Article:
In a study by Luo et al employing integration of prioritization data with genetic association and PPI interaction (protein-protein interaction) the following 8 genes were identified to be frequently disrupted by CNVs in schizophrenia cases: NRXN1, CHRNA7, BCL9, CYFIP1, GJA8, NDEI, SNAP29 and GJA5(79).

7. Next generation sequencing

New advances in sequencing technologies come in the form of cost-effective ‘whole genome sequencing’ and ‘well exome sequencing’. An initial pilot study applying NGS to a trio generated intriguing, yet unsustain results that await to be confirmed (82).

Three other larger studies lead the way in the NGS era. In a study by Gulsuner et al (13) genes involved in the fetal prefrontal cortex neurogenesis were identified after the exome sequencing of 105 patients with schizophrenia, 84 unaffected siblings and 210 unaffected parents. Fromer et al (83), aside from reinstating the genetic overlap of schizophrenia and neurodevelopmental disorders (autism and mental retardation), also signaled the presence of de novo CNVs in the activity-regulated cytoskeleton-associated protein (ARC) or N-methyl-D-aspartate receptor complex (NMDAR). Lastly, Purcell et al (84) confirmed the presence of CNVs in ARC and NMDAR complex as well as in Fragile-X-mental retardation-protein-protein complex (FMRP) and calcium channel complexes.

8. Conclusions

The level and scale of testing the genetic fabric of schizophrenia has come a long way from the first twin-pair studies to the meta-analyses of GWAS involving simultaneous testing of millions of SNPs from thousands of subjects or ‘the whole genome sequencing’ applied in trios or case-controls, courtesy of the NGS. This urge for covering exponentially more genome at once, illustrated even by the creation of Psychiatric Genome Wide Association Study Consortium (PGC) highlights once for all the enormous genetic heterogeneity and still unchartered interdependences of genes in schizophrenia. From the impressing 80% heritability stated by Sullivan, very little has been pinpointed and confirmed in live models or come even close to the ultimate goal of targeted therapy. The closest to this much desired goal are maybe the prioritized CNVs of genes like NRXN1, CHRNA7, BCL9 or CYFIP1. Many confounding variables still plague all levels of testing starting from sample sizes, absence of negative studies of insufficient follow-up for high credibility.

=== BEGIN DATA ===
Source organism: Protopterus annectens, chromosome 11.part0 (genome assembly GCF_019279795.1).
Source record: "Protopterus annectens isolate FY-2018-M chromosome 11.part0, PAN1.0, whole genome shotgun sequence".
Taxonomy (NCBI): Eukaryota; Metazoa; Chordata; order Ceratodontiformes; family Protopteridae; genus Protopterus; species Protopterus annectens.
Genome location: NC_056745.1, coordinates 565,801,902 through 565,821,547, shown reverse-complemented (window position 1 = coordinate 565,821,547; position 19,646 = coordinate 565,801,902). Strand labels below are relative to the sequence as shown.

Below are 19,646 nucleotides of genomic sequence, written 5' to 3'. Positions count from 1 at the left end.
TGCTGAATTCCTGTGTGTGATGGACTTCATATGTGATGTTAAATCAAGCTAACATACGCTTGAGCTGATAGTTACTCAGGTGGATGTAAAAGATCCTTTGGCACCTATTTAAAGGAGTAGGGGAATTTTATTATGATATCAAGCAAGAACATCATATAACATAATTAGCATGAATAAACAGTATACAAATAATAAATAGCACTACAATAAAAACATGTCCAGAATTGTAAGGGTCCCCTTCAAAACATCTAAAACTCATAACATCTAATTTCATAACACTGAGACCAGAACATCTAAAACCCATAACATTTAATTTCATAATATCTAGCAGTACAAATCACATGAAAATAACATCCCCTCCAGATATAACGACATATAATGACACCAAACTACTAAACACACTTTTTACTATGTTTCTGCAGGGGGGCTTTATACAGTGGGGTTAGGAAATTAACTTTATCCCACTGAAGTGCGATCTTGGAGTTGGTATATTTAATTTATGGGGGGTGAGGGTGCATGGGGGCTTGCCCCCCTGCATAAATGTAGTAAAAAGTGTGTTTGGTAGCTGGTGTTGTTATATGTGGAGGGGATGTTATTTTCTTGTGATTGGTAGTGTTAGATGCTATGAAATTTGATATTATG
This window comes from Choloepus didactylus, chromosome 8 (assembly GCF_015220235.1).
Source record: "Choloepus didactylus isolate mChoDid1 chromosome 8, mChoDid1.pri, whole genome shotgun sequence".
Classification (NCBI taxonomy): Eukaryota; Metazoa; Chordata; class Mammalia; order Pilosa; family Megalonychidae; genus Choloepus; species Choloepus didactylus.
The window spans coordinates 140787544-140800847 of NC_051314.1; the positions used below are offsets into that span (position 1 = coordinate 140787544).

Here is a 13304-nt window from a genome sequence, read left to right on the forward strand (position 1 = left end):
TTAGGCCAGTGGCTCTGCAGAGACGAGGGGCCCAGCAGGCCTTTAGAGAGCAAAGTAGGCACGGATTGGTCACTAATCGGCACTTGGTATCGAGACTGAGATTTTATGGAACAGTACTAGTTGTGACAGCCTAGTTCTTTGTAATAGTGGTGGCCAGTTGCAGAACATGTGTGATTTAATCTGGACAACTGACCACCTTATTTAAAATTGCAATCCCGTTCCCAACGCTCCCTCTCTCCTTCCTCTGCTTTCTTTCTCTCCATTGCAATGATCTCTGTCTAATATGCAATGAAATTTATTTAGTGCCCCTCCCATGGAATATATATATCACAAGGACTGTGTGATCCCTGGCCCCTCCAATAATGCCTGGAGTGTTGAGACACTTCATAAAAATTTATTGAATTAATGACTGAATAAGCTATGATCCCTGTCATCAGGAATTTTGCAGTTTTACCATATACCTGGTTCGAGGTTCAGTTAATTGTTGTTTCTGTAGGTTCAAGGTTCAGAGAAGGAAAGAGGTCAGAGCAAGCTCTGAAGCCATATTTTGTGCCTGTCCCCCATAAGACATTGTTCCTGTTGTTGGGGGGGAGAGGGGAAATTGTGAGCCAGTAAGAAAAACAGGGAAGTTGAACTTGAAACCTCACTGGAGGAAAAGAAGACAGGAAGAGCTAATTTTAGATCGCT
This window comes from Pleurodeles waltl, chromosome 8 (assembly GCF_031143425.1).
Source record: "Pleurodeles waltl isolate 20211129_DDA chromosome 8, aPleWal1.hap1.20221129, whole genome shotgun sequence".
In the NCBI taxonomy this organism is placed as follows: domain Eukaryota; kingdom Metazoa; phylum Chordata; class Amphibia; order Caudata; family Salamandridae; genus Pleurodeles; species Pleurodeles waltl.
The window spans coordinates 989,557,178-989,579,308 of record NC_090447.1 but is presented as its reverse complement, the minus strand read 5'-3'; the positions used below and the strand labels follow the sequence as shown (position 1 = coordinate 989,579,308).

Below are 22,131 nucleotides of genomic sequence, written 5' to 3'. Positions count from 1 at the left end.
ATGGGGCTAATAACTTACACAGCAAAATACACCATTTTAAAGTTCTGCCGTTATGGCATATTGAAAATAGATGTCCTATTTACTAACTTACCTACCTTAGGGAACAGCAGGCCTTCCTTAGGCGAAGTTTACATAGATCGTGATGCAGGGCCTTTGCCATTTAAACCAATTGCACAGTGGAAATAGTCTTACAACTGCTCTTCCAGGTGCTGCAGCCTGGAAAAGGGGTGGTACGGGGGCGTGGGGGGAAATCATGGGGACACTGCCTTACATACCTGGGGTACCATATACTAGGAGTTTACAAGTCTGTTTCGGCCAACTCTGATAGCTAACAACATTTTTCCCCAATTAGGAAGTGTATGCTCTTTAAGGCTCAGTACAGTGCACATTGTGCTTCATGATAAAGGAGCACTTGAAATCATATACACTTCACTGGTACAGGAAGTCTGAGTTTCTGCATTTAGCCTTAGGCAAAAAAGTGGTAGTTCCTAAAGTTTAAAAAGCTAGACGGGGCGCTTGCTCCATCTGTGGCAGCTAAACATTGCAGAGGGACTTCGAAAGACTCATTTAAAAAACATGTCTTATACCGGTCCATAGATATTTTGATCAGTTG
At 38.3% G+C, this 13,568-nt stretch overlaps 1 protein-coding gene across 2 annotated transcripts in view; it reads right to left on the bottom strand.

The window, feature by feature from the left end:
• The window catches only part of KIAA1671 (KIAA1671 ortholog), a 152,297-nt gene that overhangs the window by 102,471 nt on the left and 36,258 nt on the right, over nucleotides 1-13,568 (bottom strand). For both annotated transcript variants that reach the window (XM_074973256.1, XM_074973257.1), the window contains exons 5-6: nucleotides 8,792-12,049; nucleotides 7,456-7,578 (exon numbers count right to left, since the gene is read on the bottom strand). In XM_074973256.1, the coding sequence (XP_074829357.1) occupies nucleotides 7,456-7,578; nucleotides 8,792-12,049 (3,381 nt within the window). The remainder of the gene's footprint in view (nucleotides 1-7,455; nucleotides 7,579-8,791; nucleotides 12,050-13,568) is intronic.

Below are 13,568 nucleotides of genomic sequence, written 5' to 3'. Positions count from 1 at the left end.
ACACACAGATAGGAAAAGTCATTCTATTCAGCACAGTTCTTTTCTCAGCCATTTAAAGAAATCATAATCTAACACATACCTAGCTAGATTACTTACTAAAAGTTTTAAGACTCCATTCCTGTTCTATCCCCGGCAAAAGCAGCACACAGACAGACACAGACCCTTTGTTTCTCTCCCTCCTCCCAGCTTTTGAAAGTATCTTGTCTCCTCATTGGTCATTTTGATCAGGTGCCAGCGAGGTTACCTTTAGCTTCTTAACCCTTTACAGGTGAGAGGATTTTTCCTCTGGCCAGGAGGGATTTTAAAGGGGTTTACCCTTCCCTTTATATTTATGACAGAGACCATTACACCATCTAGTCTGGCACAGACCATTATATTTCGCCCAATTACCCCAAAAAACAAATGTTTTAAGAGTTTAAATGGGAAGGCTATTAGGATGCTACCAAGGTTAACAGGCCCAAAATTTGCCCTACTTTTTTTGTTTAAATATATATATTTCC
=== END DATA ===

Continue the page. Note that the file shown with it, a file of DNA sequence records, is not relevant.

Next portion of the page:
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Authors' contributions

SCT contributed in all the stages of the article preparation, designed the study and revised the manuscript for important intellectual content. BK and AV acquired the data by screening the studies identified on PubMed and drafted the manuscript. BEP contributed to the conception of the study and revised the manuscript. All authors read and approved the final manuscript.

Ethics approval and consent to participate

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Patient consent for publication

Not applicable.

Competing interests

The authors declare that they have no competing interests.



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Trifu SC, Kohn B, Vlasie A and Patrichi B: Genetics of schizophrenia (Review). Exp Ther Med 20: 3462-3468, 2020
Trifu, S.C., Kohn, B., Vlasie, A., & Patrichi, B. (2020). Genetics of schizophrenia (Review). Experimental and Therapeutic Medicine, 20, 3462-3468.
Trifu, S. C., Kohn, B., Vlasie, A., Patrichi, B."Genetics of schizophrenia (Review)". Experimental and Therapeutic Medicine 20.4 (2020): 3462-3468.
Trifu, S. C., Kohn, B., Vlasie, A., Patrichi, B."Genetics of schizophrenia (Review)". Experimental and Therapeutic Medicine 20, no. 4 (2020): 3462-3468.